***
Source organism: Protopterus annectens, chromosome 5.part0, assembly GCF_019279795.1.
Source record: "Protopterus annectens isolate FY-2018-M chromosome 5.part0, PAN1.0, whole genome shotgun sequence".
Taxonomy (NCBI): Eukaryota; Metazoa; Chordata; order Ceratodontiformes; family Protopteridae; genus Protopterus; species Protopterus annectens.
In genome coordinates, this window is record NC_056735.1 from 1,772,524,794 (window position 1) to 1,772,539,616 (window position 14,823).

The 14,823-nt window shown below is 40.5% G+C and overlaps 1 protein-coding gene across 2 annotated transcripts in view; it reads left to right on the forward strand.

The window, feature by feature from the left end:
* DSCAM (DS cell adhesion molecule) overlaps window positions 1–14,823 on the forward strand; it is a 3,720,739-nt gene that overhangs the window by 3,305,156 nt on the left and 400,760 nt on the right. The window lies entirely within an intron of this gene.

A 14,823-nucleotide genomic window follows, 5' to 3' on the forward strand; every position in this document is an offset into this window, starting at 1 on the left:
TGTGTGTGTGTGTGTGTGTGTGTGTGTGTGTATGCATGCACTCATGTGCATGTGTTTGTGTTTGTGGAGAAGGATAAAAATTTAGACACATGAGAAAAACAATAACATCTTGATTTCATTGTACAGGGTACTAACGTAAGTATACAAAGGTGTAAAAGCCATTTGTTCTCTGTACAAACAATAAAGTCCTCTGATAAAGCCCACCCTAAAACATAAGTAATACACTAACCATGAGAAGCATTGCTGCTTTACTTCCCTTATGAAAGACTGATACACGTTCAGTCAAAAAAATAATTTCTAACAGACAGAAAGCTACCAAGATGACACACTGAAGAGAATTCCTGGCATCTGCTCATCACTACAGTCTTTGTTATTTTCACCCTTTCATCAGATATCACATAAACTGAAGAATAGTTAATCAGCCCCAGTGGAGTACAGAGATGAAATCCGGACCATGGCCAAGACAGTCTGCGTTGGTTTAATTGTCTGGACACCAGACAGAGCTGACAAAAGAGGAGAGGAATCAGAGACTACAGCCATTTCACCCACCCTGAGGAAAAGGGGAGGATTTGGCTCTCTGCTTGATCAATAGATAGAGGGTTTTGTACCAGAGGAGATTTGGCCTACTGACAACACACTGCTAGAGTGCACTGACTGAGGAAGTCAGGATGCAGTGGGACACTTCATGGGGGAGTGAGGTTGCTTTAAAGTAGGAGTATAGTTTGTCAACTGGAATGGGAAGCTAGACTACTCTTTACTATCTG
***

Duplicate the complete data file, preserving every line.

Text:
Source organism: Protopterus annectens, chromosome 5.part0, assembly GCF_019279795.1.
Source record: "Protopterus annectens isolate FY-2018-M chromosome 5.part0, PAN1.0, whole genome shotgun sequence".
Taxonomy (NCBI): Eukaryota; Metazoa; Chordata; order Ceratodontiformes; family Protopteridae; genus Protopterus; species Protopterus annectens.
In genome coordinates, this window is record NC_056735.1 from 1,772,524,794 (window position 1) to 1,772,539,616 (window position 14,823).

The 14,823-nt window shown below is 40.5% G+C and overlaps 1 protein-coding gene across 2 annotated transcripts in view; it reads left to right on the forward strand.

The window, feature by feature from the left end:
* DSCAM (DS cell adhesion molecule) overlaps window positions 1–14,823 on the forward strand; it is a 3,720,739-nt gene that overhangs the window by 3,305,156 nt on the left and 400,760 nt on the right. The window lies entirely within an intron of this gene.

A 14,823-nucleotide genomic window follows, 5' to 3' on the forward strand; every position in this document is an offset into this window, starting at 1 on the left:
TGTGTGTGTGTGTGTGTGTGTGTGTGTGTGTATGCATGCACTCATGTGCATGTGTTTGTGTTTGTGGAGAAGGATAAAAATTTAGACACATGAGAAAAACAATAACATCTTGATTTCATTGTACAGGGTACTAACGTAAGTATACAAAGGTGTAAAAGCCATTTGTTCTCTGTACAAACAATAAAGTCCTCTGATAAAGCCCACCCTAAAACATAAGTAATACACTAACCATGAGAAGCATTGCTGCTTTACTTCCCTTATGAAAGACTGATACACGTTCAGTCAAAAAAATAATTTCTAACAGACAGAAAGCTACCAAGATGACACACTGAAGAGAATTCCTGGCATCTGCTCATCACTACAGTCTTTGTTATTTTCACCCTTTCATCAGATATCACATAAACTGAAGAATAGTTAATCAGCCCCAGTGGAGTACAGAGATGAAATCCGGACCATGGCCAAGACAGTCTGCGTTGGTTTAATTGTCTGGACACCAGACAGAGCTGACAAAAGAGGAGAGGAATCAGAGACTACAGCCATTTCACCCACCCTGAGGAAAAGGGGAGGATTTGGCTCTCTGCTTGATCAATAGATAGAGGGTTTTGTACCAGAGGAGATTTGGCCTACTGACAACACACTGCTAGAGTGCACTGACTGAGGAAGTCAGGATGCAGTGGGACACTTCATGGGGGAGTGAGGTTGCTTTAAAGTAGGAGTATAGTTTGTCAACTGGAATGGGAAGCTAGACTACTCTTTACTATCTG